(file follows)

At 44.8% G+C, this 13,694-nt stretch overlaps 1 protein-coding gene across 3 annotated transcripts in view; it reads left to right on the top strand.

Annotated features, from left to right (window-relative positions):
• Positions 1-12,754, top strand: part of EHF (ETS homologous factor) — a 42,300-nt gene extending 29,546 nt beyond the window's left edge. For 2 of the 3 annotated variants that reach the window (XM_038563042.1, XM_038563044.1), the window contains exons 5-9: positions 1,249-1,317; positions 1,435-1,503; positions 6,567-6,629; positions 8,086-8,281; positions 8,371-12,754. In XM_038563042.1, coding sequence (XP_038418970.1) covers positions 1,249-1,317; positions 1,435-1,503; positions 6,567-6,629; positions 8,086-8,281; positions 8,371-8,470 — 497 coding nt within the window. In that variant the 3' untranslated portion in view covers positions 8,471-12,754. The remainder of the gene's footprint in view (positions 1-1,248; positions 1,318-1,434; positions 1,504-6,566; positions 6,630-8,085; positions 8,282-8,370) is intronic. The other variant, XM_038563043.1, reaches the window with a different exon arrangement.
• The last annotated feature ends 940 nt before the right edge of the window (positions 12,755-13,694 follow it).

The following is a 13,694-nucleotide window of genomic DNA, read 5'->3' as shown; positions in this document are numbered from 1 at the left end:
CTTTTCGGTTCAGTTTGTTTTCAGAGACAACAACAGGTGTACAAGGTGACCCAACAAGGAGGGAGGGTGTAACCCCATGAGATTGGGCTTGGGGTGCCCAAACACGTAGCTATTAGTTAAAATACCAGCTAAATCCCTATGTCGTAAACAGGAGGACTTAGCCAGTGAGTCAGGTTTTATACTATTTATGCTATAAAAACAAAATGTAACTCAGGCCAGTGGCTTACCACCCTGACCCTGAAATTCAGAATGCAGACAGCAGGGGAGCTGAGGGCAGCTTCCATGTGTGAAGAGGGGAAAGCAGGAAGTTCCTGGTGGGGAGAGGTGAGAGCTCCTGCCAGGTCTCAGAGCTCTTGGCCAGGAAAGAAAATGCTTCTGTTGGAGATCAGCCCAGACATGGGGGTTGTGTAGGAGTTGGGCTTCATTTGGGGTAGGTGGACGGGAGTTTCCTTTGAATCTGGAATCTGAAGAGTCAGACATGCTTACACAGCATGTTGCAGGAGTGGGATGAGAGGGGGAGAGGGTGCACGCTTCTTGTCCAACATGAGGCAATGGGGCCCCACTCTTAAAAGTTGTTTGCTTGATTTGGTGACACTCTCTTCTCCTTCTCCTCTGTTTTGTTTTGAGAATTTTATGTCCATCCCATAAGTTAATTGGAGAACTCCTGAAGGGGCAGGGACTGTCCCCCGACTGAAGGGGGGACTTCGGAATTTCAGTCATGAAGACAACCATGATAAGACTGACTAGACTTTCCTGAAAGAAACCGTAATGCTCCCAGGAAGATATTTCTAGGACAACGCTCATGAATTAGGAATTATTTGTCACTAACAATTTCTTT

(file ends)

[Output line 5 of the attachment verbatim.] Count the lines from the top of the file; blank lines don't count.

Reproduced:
The following is a 13,694-nucleotide window of genomic DNA, read 5'->3' as shown; positions in this document are numbered from 1 at the left end: